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Mr. Stanton:

I, too, saw Mr. Sundles' post on the Marlin forum stating that your "pet load" runs 60,000 CUP.

After reviewing the velocities of Buffalo Bore .444 ammo, they appear to be similar to the velocities that your loads run, at least the loads you listed on the recent excellent articles you have written.  I know there are other variables.  You and Mr. Sundles may be using different components, for instance.

Anyway, some of us out here would be interested to know how it turns out.  I can't imagine that someone of your experience would promote using a load running that high of pressure.

You know what they say, don't believe anything you hear, and only half of what you read!

Keep up the good work.

Ray Floyd

Premium Member
3,366 Posts
Actually Mr. Sundles replied with a very cordial letter, and we have corresponded about such variables as bullet lube quality, bullet design, alloys and such that greatly influence pressures in any given load.

With his assistance some of these loads will be pressure tested down the road to get actual pressure readings.  This will be a benefit to all.

As Ray has noted, the loads I've published, and the loads they sell are not much different in the performance levels.  Too, that load of H335 that I've shared for years, I have over a dozen years worth of chronograph data gathered from a cold 18 degrees below zero to a hot 104 degrees in summer heat!  Interestingly the load varies less than 90 fps in an ambient temperature span of 122 degrees!  It certainly isn't too awfully temperature sensitive.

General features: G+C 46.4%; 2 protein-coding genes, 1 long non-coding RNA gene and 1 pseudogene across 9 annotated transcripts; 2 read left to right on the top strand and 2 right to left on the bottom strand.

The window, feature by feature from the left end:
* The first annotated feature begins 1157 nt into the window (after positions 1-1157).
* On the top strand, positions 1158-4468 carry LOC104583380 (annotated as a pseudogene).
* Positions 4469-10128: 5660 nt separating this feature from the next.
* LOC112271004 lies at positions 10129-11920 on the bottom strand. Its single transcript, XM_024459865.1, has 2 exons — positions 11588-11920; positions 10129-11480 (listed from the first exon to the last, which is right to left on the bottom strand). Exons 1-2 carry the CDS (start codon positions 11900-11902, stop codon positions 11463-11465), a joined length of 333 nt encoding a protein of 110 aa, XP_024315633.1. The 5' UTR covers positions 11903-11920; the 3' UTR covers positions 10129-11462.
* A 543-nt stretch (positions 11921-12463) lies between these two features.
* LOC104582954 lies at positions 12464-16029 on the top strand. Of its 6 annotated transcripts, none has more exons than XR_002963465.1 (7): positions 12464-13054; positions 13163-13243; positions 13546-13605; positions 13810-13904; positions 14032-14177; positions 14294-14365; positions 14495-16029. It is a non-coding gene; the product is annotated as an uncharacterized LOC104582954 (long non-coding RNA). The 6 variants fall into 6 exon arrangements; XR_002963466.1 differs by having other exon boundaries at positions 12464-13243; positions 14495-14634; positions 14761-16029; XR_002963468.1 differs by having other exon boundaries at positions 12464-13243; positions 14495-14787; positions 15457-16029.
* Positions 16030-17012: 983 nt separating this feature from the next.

I'll keep you fine folks posted as to the outcome of the pressure testing when we get that put together!

God Bless,


Inactive account
649 Posts
Hodgdon Data Manual No. 26 has the following data for the .444 Marlin:

250 gr. bullet / 57 grs. / H335 / 2120 fps / 29,600 CUP
300 gr. bullet / 57 grs. / H335 / 2152 fps / 39,600 CUP

Based on that, all things being equal, a 330 gr. bullet with 56 grs. H335 might look something like this:

330 gr. bullet / 56 grs. / H335 / 2244 fps*/ 46,400 CUP

That's what "p.s.i. per bullet wt./grain"  would tell us, but given different bullet seating depths, different lots of powder, primer type, etc. can skew the data.

Marshall,  how does the seating depth of your 330 gr. bullet compare to a commercial 300 gr. jacketed?

* Marshalls test result

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